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7-Demonstrate professional behavior

There are many components of being an early childhood professional. NAEYC has a
long-standing commitment to the development and support of strong early
childhood degree programs and professionals. NAEYC defines professional
development as initial preparation and learning experiences designed to improve
the knowledge, skills, behavior, attitudes, and values of the early childhood
workforce. Professional behaviors in the early childhood education include an ability
to communicate and skills at grasping ideas. Professional behaviors include
assessments, observations, and activity plans. Communication needs to be
respectful and consistent with parents and children. Parents rely on teachers to care
and educate their children. Communication with parents include lesson plans, daily
reports and interacting with the families. Planning and preparation for daily
activities is important in sustaining professional behavior in early childhood
education. Professional behavior includes dressing so you can interact with the
children in your care. The set up and cleanliness of your classes is a reflection of
you and impacts the need and education of the children. I learned from Discussion
#5 that the WMELS and DAP fit together to create a developmentally appropriate
environment. DAP and WMELS consider what a child already knows and can do and
the learning goals of the activities we create. When we plan our activities, they are
based on each childs interests, activities, and development by observing play and
interactions. Demonstrating professional behavior takes into consideration that
children learn at different levels. When we have a solid and consistent base for
children to learn, they understand what is expected. Observations is a core of
professional behavior in early childhood education. I learned from How to use your
observations that by observing and documenting children we learn insights into a
childs strengths. When we make it a habit to ask children questions, we can provide
a focus for observations and find solutions. By collecting observations we see a
childs growth and monitor their development through curriculum we base on our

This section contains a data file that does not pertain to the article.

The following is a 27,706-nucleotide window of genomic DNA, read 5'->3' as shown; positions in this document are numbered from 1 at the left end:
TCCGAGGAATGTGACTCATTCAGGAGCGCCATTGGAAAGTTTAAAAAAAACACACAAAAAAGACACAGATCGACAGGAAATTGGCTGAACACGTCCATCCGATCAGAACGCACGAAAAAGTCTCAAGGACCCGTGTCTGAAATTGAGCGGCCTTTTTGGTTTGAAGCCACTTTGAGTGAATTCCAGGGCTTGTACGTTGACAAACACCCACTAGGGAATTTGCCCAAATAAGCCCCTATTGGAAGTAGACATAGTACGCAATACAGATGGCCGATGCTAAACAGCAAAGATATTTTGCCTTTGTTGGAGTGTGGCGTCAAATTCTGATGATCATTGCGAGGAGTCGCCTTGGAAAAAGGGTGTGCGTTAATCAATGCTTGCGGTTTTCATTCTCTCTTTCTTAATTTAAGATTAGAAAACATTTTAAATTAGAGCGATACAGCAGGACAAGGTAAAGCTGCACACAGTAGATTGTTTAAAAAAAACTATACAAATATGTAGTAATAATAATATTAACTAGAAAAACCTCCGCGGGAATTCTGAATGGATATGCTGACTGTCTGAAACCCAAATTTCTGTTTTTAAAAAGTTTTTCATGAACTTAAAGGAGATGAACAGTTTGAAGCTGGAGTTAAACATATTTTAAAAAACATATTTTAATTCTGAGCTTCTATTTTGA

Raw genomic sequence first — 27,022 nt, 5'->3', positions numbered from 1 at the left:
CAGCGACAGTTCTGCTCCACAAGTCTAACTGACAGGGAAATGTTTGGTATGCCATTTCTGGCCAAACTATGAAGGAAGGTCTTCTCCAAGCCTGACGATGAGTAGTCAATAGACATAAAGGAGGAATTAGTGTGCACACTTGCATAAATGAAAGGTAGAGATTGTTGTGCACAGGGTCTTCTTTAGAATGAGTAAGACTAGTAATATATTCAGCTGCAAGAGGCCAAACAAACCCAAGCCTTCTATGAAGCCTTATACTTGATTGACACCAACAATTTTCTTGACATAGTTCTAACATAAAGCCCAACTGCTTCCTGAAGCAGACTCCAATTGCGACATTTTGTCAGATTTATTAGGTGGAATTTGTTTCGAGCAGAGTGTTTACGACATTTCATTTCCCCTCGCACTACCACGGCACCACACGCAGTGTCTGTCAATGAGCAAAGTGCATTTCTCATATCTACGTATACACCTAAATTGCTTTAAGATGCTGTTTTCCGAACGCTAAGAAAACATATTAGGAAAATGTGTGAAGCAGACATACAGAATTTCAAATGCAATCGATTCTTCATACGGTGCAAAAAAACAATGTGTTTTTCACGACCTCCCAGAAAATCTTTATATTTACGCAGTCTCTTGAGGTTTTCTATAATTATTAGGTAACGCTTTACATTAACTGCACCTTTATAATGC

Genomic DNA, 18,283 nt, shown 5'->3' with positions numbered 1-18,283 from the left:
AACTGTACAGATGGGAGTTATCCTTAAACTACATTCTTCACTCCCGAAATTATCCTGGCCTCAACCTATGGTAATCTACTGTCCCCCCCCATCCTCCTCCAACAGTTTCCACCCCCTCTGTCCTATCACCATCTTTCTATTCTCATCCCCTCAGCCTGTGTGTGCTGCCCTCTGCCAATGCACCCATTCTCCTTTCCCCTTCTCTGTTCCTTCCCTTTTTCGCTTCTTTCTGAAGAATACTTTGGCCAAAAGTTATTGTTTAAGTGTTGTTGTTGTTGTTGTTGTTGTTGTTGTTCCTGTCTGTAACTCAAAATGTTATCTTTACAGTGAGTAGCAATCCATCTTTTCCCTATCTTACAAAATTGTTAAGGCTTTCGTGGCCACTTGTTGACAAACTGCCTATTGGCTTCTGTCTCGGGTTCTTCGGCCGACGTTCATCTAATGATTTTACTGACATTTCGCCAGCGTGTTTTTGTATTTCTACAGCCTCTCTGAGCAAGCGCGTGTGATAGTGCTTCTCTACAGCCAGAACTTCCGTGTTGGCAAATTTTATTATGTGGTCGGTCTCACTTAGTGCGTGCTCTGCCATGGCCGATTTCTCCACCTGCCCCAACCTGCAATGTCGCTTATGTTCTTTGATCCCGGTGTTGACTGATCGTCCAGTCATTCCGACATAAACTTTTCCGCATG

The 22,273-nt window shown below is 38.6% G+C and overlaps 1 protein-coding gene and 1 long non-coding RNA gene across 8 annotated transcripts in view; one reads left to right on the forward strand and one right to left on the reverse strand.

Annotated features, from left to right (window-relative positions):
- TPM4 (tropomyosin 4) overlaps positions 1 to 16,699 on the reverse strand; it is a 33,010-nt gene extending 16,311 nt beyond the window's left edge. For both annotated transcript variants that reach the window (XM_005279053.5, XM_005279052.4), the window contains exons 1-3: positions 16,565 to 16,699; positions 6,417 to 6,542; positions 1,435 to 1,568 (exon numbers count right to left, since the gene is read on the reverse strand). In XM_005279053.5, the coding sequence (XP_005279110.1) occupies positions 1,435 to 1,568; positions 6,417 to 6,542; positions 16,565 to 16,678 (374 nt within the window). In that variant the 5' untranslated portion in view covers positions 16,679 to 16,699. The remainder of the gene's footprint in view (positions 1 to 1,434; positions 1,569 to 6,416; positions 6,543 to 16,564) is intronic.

observations. Assessments help teachers make good decisions on how to intervene
in supportive ways. Interventions should be about how and when based on a childs
interests and needs. When we step back and observe we let the child experience
something. Taking a few moments to observe may be all they need to figure it out
themselves. I learned students need to comply with personal and professional
program guidelines. This includes established guidelines for respectful interactions
with adults and children. I learned through my circle times and activity plans my
professional behavior will be consistent and children will feel at ease around me so
they can learn. Babies are genetically predisposed to form relationships, this is their
strongest evolutionary survival mechanism. I learned from Tuesday Night class that
relationships are at the heart of development and learning. Interactions between
infants and caregivers are the basis for childrens learning and development across
developmental domains. From the earliest moments when infants experience the
warm and closeness of being held while being fed, the interplay of relationships and
development begins. Overtime and with repetition, the relationship evolves through
ongoing interactions between the child and the caregiver. The relationships formed

with primary caregivers become the core context for the childs development.
Professional behavior brings respect, trust, and credibility. Everyone you come in
contact with will benefit from your ability to carry yourself in a professional manner.
Communicate respectfully and consistently with parents. Remember to plan and
prepare for your class. Dress professionally or appropriately for the environment you
teach in. do care about the setup and cleanliness of your classroom environment.
Invest time in professional development training courses, conferences, research,
and networking. NAEYCs core values are based on commitment to core values that
we have about approaching childhood as a unique and valuable stage of the human
life cycle.